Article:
So… you think you can design? (Part 3)

I’m really pleased to announce the latest milestone for this project.

Previously mentioned HERE and HERE.

Partly because I’m such a Luddite, and partly because my brain has difficulty staring at complex things and interpreting complicated drawings on a computer screen, we’re about to kick off our first physical prototype. We’re going to use that really new and cool technology 3D printing for initial prototyping.

There are a couple of reasons I like having a physical prototype, and why I’m going for 3D printing at this stage:

It’s easier to discuss modifications and design changes for design maturation and development with a physical object in one’s hands.

– Ergonomics and aesthetics can be quantified.

– Trial fitting (very, very carefully!) to the original equipment.

I’m pretty pleased to have achieved reached this stage.

The next stage will be further design development and maturation, as well as scale-up for manufacturing (ie. How will this item be built to aid in ease of manufacturing and keep costs down?).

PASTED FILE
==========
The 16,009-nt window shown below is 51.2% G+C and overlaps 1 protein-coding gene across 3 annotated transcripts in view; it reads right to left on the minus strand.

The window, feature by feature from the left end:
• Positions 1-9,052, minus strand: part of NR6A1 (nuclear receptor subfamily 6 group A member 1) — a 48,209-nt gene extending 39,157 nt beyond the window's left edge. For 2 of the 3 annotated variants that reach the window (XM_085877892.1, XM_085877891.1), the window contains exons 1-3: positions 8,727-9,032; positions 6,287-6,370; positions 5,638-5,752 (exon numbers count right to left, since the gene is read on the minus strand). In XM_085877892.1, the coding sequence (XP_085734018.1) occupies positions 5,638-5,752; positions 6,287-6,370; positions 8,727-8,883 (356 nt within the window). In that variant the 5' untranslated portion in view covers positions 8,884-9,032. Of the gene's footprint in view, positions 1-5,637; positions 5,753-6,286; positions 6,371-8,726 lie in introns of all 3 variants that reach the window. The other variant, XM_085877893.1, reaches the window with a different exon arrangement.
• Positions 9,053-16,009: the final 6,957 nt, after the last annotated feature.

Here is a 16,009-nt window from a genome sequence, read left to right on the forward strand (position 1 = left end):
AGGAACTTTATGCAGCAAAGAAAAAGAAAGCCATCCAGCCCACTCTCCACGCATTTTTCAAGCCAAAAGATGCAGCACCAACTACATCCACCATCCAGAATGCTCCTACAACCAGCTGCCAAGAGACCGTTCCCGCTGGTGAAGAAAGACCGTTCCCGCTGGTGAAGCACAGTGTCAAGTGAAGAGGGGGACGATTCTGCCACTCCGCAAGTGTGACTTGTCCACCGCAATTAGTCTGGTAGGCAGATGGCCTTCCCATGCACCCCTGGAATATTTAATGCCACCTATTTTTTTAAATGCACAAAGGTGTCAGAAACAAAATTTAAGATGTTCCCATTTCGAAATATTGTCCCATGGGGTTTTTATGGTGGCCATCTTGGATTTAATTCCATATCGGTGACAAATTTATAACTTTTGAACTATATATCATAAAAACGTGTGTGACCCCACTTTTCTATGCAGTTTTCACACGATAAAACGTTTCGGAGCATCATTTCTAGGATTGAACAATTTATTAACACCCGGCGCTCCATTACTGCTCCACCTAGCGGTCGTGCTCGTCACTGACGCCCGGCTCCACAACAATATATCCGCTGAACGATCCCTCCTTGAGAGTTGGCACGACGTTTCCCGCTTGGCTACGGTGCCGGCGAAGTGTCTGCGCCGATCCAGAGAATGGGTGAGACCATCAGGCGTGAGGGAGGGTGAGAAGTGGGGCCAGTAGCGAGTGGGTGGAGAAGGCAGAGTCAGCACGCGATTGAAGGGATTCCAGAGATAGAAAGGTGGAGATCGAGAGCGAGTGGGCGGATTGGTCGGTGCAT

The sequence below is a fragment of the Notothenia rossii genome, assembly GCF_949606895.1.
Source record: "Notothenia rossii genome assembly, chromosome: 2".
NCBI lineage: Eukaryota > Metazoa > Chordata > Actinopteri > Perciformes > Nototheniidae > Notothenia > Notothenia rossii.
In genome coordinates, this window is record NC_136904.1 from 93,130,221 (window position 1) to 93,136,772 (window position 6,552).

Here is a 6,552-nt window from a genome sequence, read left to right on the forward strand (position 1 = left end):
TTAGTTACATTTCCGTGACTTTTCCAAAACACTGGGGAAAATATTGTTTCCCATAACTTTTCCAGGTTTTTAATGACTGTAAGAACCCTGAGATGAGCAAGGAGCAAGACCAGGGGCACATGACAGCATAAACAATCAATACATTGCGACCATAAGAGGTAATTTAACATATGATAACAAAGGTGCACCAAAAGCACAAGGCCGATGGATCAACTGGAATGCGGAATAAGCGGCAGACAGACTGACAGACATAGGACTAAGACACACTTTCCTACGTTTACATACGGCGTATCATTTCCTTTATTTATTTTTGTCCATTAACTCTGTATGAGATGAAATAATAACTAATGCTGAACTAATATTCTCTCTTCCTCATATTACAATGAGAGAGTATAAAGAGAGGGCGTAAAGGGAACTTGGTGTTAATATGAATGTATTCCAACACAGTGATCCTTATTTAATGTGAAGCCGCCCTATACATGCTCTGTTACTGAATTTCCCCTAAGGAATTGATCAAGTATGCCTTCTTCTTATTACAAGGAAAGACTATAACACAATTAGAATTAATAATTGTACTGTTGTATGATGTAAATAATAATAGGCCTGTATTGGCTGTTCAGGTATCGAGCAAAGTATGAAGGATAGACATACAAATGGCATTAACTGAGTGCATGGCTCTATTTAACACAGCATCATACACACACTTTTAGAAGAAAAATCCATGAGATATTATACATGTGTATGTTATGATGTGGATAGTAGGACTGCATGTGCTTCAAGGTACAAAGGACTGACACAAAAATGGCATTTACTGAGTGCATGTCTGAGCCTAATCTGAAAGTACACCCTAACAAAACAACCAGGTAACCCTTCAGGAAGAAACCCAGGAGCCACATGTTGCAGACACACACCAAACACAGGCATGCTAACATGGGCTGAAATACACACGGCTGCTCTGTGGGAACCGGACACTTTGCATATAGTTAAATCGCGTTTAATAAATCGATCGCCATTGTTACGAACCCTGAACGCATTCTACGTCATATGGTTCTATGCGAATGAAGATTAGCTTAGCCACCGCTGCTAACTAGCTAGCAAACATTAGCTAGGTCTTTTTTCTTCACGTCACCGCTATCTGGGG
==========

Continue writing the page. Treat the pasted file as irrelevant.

I s’pose now is a good time to give you all a sneak peek of the initial CAD concept drawing that was developed, and lift the veil of secrecy that I’ve been coyly using:

social media release

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So… what is it?

We’re designing an accessory forearm for the Marlin 336 using the M-Lok attachment system from Magpul.

Here’s what Magpul have to say about their M-Lok system:

https://www.magpul.com/mlok

 

This picture shows the initial concept drawn up from my scribblings and description outlined from a project brief I wrote and supplied. My draftsman is a wizard who did this up in less than two days from start to finish (not including the two days he needed to download, understand and play with the programme I suggested he use).

We’re currently on about Version 5 of the design, so it’s not looking quite as steam-punk agricultural now. The forearm is looking much more svelte and streamlined.

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What’s going to happen next?

When I have a complete 3D printed prototype, then further design development will occur. This includes ergonomics, and thoughts about scale-up for manufacture.

Once this is complete, we’ll move onto our next prototype stage – in aluminium via CNC machine, as a scale-up for mass manufacturing.

This CNC’d aluminium prototype will also be used for real-world testing (use and abuse evaluation) and live-fire certification.

 

We’re really excited about this project, and hope you are too!

 

 


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